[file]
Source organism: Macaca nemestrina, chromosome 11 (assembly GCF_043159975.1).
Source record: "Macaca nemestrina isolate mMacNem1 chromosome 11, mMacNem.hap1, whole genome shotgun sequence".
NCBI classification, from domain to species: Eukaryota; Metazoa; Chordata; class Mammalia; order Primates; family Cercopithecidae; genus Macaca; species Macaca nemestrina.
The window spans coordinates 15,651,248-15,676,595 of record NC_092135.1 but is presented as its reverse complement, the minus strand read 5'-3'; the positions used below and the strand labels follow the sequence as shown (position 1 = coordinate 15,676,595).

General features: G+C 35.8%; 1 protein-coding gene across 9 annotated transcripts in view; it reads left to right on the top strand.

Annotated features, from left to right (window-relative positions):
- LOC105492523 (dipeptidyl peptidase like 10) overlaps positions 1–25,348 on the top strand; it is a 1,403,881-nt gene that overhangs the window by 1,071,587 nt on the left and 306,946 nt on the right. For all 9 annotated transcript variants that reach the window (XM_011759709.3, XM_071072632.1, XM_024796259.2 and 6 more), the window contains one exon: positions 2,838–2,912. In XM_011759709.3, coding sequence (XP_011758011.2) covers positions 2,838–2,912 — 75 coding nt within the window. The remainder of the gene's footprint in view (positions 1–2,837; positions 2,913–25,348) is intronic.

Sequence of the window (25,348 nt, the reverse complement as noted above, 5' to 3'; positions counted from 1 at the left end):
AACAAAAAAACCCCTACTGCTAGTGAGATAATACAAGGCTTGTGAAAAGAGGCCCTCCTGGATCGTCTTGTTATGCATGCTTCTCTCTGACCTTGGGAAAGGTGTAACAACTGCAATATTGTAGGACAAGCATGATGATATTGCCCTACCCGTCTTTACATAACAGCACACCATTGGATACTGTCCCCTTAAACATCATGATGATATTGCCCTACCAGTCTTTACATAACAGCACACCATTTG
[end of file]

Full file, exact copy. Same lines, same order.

Source organism: Macaca nemestrina, chromosome 11 (assembly GCF_043159975.1).
Source record: "Macaca nemestrina isolate mMacNem1 chromosome 11, mMacNem.hap1, whole genome shotgun sequence".
NCBI classification, from domain to species: Eukaryota; Metazoa; Chordata; class Mammalia; order Primates; family Cercopithecidae; genus Macaca; species Macaca nemestrina.
The window spans coordinates 15,651,248-15,676,595 of record NC_092135.1 but is presented as its reverse complement, the minus strand read 5'-3'; the positions used below and the strand labels follow the sequence as shown (position 1 = coordinate 15,676,595).

General features: G+C 35.8%; 1 protein-coding gene across 9 annotated transcripts in view; it reads left to right on the top strand.

Annotated features, from left to right (window-relative positions):
- LOC105492523 (dipeptidyl peptidase like 10) overlaps positions 1–25,348 on the top strand; it is a 1,403,881-nt gene that overhangs the window by 1,071,587 nt on the left and 306,946 nt on the right. For all 9 annotated transcript variants that reach the window (XM_011759709.3, XM_071072632.1, XM_024796259.2 and 6 more), the window contains one exon: positions 2,838–2,912. In XM_011759709.3, coding sequence (XP_011758011.2) covers positions 2,838–2,912 — 75 coding nt within the window. The remainder of the gene's footprint in view (positions 1–2,837; positions 2,913–25,348) is intronic.

Sequence of the window (25,348 nt, the reverse complement as noted above, 5' to 3'; positions counted from 1 at the left end):
AACAAAAAAACCCCTACTGCTAGTGAGATAATACAAGGCTTGTGAAAAGAGGCCCTCCTGGATCGTCTTGTTATGCATGCTTCTCTCTGACCTTGGGAAAGGTGTAACAACTGCAATATTGTAGGACAAGCATGATGATATTGCCCTACCCGTCTTTACATAACAGCACACCATTGGATACTGTCCCCTTAAACATCATGATGATATTGCCCTACCAGTCTTTACATAACAGCACACCATTTG